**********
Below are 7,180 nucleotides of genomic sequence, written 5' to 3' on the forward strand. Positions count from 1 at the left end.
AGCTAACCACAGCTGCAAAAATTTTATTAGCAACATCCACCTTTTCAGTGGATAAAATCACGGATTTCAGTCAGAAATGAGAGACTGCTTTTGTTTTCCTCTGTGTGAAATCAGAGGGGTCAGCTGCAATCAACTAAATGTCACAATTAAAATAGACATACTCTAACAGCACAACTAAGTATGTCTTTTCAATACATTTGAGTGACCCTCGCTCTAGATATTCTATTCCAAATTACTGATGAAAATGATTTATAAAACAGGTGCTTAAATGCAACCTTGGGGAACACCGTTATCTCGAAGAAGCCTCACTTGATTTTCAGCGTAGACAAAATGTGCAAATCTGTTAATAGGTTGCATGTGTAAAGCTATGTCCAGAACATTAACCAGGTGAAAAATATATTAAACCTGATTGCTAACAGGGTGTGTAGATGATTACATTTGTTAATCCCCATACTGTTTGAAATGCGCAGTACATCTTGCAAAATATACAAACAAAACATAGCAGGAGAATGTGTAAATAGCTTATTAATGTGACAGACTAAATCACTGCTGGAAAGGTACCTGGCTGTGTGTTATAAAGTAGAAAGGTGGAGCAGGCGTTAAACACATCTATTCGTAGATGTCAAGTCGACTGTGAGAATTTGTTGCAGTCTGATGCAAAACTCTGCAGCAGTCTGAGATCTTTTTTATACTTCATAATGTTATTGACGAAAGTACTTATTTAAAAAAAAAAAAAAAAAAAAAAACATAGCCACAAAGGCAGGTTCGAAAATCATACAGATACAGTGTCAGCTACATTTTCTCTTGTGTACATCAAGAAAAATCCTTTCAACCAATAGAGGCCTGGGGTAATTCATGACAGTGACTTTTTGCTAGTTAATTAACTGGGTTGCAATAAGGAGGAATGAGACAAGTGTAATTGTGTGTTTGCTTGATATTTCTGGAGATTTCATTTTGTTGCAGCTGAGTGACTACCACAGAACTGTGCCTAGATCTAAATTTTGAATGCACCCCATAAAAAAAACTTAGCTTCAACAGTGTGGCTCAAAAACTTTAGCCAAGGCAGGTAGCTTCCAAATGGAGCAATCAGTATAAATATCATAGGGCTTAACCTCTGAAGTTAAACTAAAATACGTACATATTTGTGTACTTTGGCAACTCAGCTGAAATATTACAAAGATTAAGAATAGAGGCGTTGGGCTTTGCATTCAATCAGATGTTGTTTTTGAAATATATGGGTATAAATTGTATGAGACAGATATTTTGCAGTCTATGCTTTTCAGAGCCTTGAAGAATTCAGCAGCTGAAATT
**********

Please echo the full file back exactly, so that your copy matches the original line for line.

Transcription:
Below are 7,180 nucleotides of genomic sequence, written 5' to 3' on the forward strand. Positions count from 1 at the left end.
AGCTAACCACAGCTGCAAAAATTTTATTAGCAACATCCACCTTTTCAGTGGATAAAATCACGGATTTCAGTCAGAAATGAGAGACTGCTTTTGTTTTCCTCTGTGTGAAATCAGAGGGGTCAGCTGCAATCAACTAAATGTCACAATTAAAATAGACATACTCTAACAGCACAACTAAGTATGTCTTTTCAATACATTTGAGTGACCCTCGCTCTAGATATTCTATTCCAAATTACTGATGAAAATGATTTATAAAACAGGTGCTTAAATGCAACCTTGGGGAACACCGTTATCTCGAAGAAGCCTCACTTGATTTTCAGCGTAGACAAAATGTGCAAATCTGTTAATAGGTTGCATGTGTAAAGCTATGTCCAGAACATTAACCAGGTGAAAAATATATTAAACCTGATTGCTAACAGGGTGTGTAGATGATTACATTTGTTAATCCCCATACTGTTTGAAATGCGCAGTACATCTTGCAAAATATACAAACAAAACATAGCAGGAGAATGTGTAAATAGCTTATTAATGTGACAGACTAAATCACTGCTGGAAAGGTACCTGGCTGTGTGTTATAAAGTAGAAAGGTGGAGCAGGCGTTAAACACATCTATTCGTAGATGTCAAGTCGACTGTGAGAATTTGTTGCAGTCTGATGCAAAACTCTGCAGCAGTCTGAGATCTTTTTTATACTTCATAATGTTATTGACGAAAGTACTTATTTAAAAAAAAAAAAAAAAAAAAAAACATAGCCACAAAGGCAGGTTCGAAAATCATACAGATACAGTGTCAGCTACATTTTCTCTTGTGTACATCAAGAAAAATCCTTTCAACCAATAGAGGCCTGGGGTAATTCATGACAGTGACTTTTTGCTAGTTAATTAACTGGGTTGCAATAAGGAGGAATGAGACAAGTGTAATTGTGTGTTTGCTTGATATTTCTGGAGATTTCATTTTGTTGCAGCTGAGTGACTACCACAGAACTGTGCCTAGATCTAAATTTTGAATGCACCCCATAAAAAAAACTTAGCTTCAACAGTGTGGCTCAAAAACTTTAGCCAAGGCAGGTAGCTTCCAAATGGAGCAATCAGTATAAATATCATAGGGCTTAACCTCTGAAGTTAAACTAAAATACGTACATATTTGTGTACTTTGGCAACTCAGCTGAAATATTACAAAGATTAAGAATAGAGGCGTTGGGCTTTGCATTCAATCAGATGTTGTTTTTGAAATATATGGGTATAAATTGTATGAGACAGATATTTTGCAGTCTATGCTTTTCAGAGCCTTGAAGAATTCAGCAGCTGAAATT